Exclusive! Sir Ian Carruthers to lead procurement efforts in the UK’s Health Service

I was at the “A New Strategy for NHS Procurement conference" in Manchester yesterday. This was originally going to see the first public exposure of the new NHS procurement strategy, but in the last few weeks the strategy has been “superseded” - so it's not appearing now. Certain aspects will be published in May – for instance, a set of "procurement standards" – but a full strategy won't be out till the end of 2012.

That will give time for more work to be done and a consultation period. According to the official line, the hiatus is because Top People in the NHS  have “got it” in terms of the importance of procurement and therefore want some further time to strengthen the strategy, compared to what was about to be published.

So we might take some positives from that – isn't it good that senior folk are so concerned about the strategy? But I could be more cynical and suggest that if it's really taken until now for, say, Sir David Nicholson, NHS Chief Executive, to “get” how important procurement is, then that's pretty shocking really given he's been in the NHS for 30 years and CEO since 2006...

But let's be thankful for small mercies if the penny has finally dropped. I was also told yesterday that there will be more funding available to make the new strategy happen – that's good, as the QIPP procurement workstream has been chronically under-funded, as we reported some time ago.

The other big news – uncovered through Sherlock Holmes type deductive powers rather than through loose talk from anyone – is that we understand the new procurement figurehead who will oversee the development of the strategy will be Sir Ian Carruthers.

Sir Ian Carruthers

Carruthers has been a NHS administrator for many years, with his rise to fame coming mainly through a series of roles in Dorset, then a brief stint as Chief Exec of the NHS in 2006, and he's also been acting director of Commissioning for that organisation. He started his health career in Cumbria, where he also won County honours at football, rugby and cricket in his younger days (thanks Wikipedia). “A fine wicketkeeper”, our sources tell us.

He’s been chairing the Innovation, Health and Wealth Implementation Board recently and is NHS South of England Chief Executive. One might wonder therefore whether he’s got time to be the NHS Procurement supremo as well but we’ll see -  I have no personal experience of him or opinions about his suitability for the role.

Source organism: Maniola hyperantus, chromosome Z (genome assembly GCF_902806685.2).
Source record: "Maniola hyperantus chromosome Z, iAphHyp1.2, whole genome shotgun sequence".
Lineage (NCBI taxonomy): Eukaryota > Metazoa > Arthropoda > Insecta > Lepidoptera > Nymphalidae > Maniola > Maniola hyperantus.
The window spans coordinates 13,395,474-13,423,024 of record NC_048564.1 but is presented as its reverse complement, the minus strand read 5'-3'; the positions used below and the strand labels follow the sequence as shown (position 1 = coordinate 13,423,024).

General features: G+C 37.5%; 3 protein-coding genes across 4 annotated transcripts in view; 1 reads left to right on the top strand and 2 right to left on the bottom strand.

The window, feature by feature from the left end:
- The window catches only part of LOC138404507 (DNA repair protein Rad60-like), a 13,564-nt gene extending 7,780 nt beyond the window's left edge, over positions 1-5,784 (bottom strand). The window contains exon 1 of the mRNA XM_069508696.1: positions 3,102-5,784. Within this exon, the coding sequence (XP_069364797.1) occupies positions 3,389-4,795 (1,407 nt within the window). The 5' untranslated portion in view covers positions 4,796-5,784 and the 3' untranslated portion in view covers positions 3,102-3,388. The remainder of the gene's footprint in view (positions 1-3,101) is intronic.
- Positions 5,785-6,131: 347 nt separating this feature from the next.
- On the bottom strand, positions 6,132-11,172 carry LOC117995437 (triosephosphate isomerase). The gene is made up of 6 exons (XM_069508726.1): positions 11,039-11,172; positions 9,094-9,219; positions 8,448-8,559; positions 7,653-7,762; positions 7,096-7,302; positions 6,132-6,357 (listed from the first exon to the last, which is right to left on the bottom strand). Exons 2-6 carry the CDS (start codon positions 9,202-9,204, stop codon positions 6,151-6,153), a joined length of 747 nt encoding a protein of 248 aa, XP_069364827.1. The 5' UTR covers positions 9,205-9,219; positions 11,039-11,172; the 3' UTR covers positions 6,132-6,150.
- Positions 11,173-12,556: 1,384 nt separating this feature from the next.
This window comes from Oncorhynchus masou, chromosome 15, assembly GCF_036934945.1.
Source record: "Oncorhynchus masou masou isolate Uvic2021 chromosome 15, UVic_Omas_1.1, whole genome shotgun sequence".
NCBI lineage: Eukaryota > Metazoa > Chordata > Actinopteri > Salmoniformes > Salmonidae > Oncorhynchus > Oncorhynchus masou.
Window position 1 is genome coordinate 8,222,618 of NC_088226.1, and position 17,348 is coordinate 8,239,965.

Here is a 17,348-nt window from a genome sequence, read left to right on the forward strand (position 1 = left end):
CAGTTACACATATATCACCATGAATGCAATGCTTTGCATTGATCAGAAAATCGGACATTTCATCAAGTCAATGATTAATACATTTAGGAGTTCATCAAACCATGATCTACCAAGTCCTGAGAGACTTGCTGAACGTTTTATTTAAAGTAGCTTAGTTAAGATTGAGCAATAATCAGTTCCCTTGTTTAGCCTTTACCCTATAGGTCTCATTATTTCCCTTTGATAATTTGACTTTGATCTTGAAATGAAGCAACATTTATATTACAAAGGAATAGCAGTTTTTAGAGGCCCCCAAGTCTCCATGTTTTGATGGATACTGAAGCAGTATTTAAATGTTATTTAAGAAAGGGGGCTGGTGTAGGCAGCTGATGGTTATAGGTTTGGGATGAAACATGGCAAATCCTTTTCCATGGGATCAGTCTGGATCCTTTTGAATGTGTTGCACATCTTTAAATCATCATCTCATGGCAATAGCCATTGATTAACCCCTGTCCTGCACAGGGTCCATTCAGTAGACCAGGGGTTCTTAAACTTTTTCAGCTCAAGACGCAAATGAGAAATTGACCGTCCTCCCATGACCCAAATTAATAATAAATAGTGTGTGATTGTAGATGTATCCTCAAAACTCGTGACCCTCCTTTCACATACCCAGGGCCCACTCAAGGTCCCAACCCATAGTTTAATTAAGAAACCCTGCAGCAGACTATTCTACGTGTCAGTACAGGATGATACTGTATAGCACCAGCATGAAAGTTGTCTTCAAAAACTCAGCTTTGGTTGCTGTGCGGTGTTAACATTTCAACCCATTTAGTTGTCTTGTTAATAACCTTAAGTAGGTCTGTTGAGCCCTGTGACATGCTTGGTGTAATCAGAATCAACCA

But one comment I heard suggested that he will be giving a lot of weight to how the supply side feel about the emerging strategy. While clearly there's a place for involving suppliers to the health sector in the debate, we would hope that they're not in the driving seat here – there would be a pretty obvious conflict of interest there!

Anyway, back to the conference. It was a good event, well chaired by the ubiquitous Colin Cram, with an impressive 200-ish delegates attending and some interesting sessions. We'll come back to the key messages next week when we cover some of the output in more detail.

Voices (7)

  1. Sam Unkim:

    “but a full strategy won’t be out till the end of 2012”
    Obviously the very end !!

  2. Final Furlong:

    What is slightly concerning about the conference this week was the fact that it wasn’t even organised and run by the Department of Health, but by a private events company charging circa £300 per delegate (and that added to the costs of overnight hotel fees and travel, probably equating to the same amount) for the privilege of turning up to hear DH officials state what could have been articulated in a couple of lines in an email.

    Let’s imagine that all of the 200-ish delegates were from the NHS, being charged £295 (plus non-recoverable VAT at £59), plus £80 on average (at the low end) as a ‘blended calculation’ for all other costs. That’s an impressive total (potential) bill to the NHS of circa £86,800. How many full time nurses is that?

  3. Andrew Butcher:

    Good to see you yesterday Peter. It was disappointing to find the New Strategy will not be attempting to sort out the collaborative procurement mess that exists currently. I totally agree with your view on how easily the problems could be solved. If the inhibiting factor is that the NHS now consists of independant Foundation Trusts, maybe the answer is to scrap them?

    I confirm that Ian Carruthers was an excellent wicket keeper and batsman as I played with him but given the opportunity, I will remind him of how he viewed “Supplies” in his early years!!

  4. Sam Unkim:

    My guess is that Sir David Nicholson started to “get it” by about question 8 of the PUBLIC ACCOUNTS Committee on Nhs Trust Procurement – back in 2011

    http://www.publications.parliament.uk/pa/cm201011/cmselect/cmpubacc/c875-i/c87501.htm

    Of course we still havent seen much of his “system” to do something about it (answer30) which was due in “weeks”

    1. Final Furlong:

      One of favourite questions (and answers) at the PAC, and on the public record, is this one, provoked, as ever, by the indefatigable Mr Bacon:

      Howard Rolfe: “…..a good question for a Trust board would be, “What are your top 10 non-pay spends, and how do those prices compare with the best quartile in your region?”

      Q27 Mr Bacon: “How many Trust boards do you think ask those questions?”

      Howard Rolfe: “Well, you can imagine.”

      Mr Bacon: “No, I cannot. I am not very imaginative. There are those who think I am, but I am not. I have no imagination and I am asking you to help me out. How many boards do you think can answer those questions, or even ask them?”

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